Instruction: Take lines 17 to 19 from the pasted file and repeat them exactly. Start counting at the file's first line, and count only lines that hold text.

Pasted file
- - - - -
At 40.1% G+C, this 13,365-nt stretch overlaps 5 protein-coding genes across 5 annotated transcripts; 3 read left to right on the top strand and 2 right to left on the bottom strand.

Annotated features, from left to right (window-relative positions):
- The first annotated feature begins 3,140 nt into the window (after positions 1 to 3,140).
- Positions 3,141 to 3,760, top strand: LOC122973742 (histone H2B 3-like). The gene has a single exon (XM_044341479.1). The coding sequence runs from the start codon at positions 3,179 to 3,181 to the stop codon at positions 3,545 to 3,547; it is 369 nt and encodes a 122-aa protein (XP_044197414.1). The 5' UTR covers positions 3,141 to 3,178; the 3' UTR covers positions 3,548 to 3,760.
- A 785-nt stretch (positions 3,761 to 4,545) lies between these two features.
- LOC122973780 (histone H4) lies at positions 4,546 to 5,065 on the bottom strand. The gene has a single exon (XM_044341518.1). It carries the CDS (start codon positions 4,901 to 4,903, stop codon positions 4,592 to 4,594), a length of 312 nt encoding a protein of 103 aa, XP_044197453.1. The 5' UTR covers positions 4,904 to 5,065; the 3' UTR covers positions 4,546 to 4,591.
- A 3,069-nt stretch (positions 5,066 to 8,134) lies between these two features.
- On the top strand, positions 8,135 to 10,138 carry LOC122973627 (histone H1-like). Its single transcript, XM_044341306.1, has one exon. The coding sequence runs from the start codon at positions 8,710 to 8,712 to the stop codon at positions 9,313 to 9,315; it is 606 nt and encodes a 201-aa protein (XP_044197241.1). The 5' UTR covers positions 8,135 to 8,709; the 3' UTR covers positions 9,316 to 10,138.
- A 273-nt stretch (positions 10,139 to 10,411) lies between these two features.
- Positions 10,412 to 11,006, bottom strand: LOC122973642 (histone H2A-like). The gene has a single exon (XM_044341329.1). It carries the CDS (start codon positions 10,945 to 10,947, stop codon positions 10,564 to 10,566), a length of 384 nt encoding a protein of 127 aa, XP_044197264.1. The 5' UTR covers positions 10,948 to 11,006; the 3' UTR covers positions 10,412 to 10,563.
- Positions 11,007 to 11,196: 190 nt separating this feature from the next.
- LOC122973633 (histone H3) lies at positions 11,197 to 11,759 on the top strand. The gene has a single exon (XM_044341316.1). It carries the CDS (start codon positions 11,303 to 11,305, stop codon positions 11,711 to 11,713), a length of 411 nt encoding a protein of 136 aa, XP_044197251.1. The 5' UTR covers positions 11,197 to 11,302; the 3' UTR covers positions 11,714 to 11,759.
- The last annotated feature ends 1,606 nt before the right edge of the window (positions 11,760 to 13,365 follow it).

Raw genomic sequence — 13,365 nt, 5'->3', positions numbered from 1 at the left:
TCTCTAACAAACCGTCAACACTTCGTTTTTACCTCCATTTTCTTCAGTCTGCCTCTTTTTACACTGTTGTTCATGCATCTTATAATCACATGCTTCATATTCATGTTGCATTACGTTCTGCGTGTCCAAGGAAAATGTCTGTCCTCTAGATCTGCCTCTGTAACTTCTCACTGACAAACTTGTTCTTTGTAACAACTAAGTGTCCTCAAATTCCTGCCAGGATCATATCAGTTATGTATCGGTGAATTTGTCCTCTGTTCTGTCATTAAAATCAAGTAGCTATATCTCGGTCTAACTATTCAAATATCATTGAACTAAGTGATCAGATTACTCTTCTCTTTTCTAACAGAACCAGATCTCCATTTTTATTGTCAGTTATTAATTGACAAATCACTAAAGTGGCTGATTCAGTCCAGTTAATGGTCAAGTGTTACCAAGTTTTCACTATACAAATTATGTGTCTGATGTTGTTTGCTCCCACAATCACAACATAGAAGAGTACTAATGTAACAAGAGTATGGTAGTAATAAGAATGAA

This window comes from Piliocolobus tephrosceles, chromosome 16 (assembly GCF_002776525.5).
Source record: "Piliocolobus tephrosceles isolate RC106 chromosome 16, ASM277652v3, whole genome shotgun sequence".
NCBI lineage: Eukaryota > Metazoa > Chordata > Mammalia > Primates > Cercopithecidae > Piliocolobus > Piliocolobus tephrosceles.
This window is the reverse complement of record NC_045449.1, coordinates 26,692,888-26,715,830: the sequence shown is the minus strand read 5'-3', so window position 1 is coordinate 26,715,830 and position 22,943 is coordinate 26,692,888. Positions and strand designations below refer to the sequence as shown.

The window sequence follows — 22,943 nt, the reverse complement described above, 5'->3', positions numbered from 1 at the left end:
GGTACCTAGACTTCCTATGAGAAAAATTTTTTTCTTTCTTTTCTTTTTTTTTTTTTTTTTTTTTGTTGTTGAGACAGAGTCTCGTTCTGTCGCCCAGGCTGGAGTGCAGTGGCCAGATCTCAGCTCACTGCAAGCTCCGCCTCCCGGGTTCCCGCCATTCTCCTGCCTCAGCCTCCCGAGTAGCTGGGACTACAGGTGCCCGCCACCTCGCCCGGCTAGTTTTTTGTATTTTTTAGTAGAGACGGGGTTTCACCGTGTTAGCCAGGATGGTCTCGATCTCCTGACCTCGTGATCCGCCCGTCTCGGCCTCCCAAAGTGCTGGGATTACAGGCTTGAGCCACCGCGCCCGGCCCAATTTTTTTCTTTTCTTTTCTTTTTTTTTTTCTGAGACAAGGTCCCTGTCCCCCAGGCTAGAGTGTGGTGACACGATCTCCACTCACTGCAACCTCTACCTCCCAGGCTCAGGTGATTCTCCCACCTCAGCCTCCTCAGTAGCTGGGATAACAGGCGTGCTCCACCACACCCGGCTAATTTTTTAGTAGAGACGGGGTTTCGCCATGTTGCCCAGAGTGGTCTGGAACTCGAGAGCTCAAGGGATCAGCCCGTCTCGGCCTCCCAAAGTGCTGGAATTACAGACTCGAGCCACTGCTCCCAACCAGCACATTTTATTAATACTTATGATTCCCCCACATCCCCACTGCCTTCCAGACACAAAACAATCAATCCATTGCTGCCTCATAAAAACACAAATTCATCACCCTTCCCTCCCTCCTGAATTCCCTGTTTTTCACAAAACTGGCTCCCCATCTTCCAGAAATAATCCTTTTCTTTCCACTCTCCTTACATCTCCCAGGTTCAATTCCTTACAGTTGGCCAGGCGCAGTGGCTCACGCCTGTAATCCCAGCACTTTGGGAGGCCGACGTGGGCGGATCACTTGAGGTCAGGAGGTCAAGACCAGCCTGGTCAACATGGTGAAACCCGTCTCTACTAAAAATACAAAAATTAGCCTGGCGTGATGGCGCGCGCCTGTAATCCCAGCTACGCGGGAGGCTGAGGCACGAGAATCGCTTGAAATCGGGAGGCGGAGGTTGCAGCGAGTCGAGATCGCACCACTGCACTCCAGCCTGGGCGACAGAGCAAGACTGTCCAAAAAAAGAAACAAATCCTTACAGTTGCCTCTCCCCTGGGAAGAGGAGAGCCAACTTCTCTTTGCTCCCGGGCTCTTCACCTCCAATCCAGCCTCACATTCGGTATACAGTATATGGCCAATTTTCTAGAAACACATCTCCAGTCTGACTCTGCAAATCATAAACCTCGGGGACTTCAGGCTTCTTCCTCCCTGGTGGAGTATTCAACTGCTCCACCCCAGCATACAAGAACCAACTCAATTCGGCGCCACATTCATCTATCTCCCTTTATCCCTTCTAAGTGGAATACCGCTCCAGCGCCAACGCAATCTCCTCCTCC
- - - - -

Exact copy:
Source record: "Piliocolobus tephrosceles isolate RC106 chromosome 16, ASM277652v3, whole genome shotgun sequence".
NCBI lineage: Eukaryota > Metazoa > Chordata > Mammalia > Primates > Cercopithecidae > Piliocolobus > Piliocolobus tephrosceles.
This window is the reverse complement of record NC_045449.1, coordinates 26,692,888-26,715,830: the sequence shown is the minus strand read 5'-3', so window position 1 is coordinate 26,715,830 and position 22,943 is coordinate 26,692,888. Positions and strand designations below refer to the sequence as shown.